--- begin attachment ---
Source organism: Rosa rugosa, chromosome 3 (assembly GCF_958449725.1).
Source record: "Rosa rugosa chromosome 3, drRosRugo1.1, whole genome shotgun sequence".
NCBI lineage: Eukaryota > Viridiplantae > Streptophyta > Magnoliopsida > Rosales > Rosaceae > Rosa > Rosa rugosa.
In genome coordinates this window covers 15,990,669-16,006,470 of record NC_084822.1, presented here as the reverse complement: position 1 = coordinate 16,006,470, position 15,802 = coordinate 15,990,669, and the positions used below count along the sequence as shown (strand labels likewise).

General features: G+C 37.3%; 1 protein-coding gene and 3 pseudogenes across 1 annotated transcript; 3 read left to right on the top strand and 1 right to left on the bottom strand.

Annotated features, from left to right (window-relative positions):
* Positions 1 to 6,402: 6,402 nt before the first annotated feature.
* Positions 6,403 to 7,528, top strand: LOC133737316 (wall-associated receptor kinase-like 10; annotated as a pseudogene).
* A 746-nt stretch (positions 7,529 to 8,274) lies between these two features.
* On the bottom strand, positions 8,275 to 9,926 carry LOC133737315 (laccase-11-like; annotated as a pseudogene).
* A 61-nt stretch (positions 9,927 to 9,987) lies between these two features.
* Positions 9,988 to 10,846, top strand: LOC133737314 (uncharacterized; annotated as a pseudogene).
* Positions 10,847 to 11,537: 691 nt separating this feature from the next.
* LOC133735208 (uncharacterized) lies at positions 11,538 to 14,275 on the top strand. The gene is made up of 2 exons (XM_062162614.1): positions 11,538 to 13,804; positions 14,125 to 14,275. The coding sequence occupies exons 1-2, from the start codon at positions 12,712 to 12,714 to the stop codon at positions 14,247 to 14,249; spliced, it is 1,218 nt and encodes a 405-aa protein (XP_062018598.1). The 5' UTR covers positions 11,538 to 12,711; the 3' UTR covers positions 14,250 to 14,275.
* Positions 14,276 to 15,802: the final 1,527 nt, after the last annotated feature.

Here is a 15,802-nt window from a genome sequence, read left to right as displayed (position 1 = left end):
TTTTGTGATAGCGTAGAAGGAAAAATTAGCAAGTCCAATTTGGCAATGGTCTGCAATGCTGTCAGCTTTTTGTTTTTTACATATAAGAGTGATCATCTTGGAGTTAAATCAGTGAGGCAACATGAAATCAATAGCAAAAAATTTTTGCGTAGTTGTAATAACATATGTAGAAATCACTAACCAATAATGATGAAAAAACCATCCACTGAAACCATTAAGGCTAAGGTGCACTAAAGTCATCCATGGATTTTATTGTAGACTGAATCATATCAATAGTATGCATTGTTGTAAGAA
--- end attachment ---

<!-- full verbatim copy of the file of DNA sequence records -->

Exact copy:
Source organism: Rosa rugosa, chromosome 3 (assembly GCF_958449725.1).
Source record: "Rosa rugosa chromosome 3, drRosRugo1.1, whole genome shotgun sequence".
NCBI lineage: Eukaryota > Viridiplantae > Streptophyta > Magnoliopsida > Rosales > Rosaceae > Rosa > Rosa rugosa.
In genome coordinates this window covers 15,990,669-16,006,470 of record NC_084822.1, presented here as the reverse complement: position 1 = coordinate 16,006,470, position 15,802 = coordinate 15,990,669, and the positions used below count along the sequence as shown (strand labels likewise).

General features: G+C 37.3%; 1 protein-coding gene and 3 pseudogenes across 1 annotated transcript; 3 read left to right on the top strand and 1 right to left on the bottom strand.

Annotated features, from left to right (window-relative positions):
* Positions 1 to 6,402: 6,402 nt before the first annotated feature.
* Positions 6,403 to 7,528, top strand: LOC133737316 (wall-associated receptor kinase-like 10; annotated as a pseudogene).
* A 746-nt stretch (positions 7,529 to 8,274) lies between these two features.
* On the bottom strand, positions 8,275 to 9,926 carry LOC133737315 (laccase-11-like; annotated as a pseudogene).
* A 61-nt stretch (positions 9,927 to 9,987) lies between these two features.
* Positions 9,988 to 10,846, top strand: LOC133737314 (uncharacterized; annotated as a pseudogene).
* Positions 10,847 to 11,537: 691 nt separating this feature from the next.
* LOC133735208 (uncharacterized) lies at positions 11,538 to 14,275 on the top strand. The gene is made up of 2 exons (XM_062162614.1): positions 11,538 to 13,804; positions 14,125 to 14,275. The coding sequence occupies exons 1-2, from the start codon at positions 12,712 to 12,714 to the stop codon at positions 14,247 to 14,249; spliced, it is 1,218 nt and encodes a 405-aa protein (XP_062018598.1). The 5' UTR covers positions 11,538 to 12,711; the 3' UTR covers positions 14,250 to 14,275.
* Positions 14,276 to 15,802: the final 1,527 nt, after the last annotated feature.

Here is a 15,802-nt window from a genome sequence, read left to right as displayed (position 1 = left end):
TTTTGTGATAGCGTAGAAGGAAAAATTAGCAAGTCCAATTTGGCAATGGTCTGCAATGCTGTCAGCTTTTTGTTTTTTACATATAAGAGTGATCATCTTGGAGTTAAATCAGTGAGGCAACATGAAATCAATAGCAAAAAATTTTTGCGTAGTTGTAATAACATATGTAGAAATCACTAACCAATAATGATGAAAAAACCATCCACTGAAACCATTAAGGCTAAGGTGCACTAAAGTCATCCATGGATTTTATTGTAGACTGAATCATATCAATAGTATGCATTGTTGTAAGAA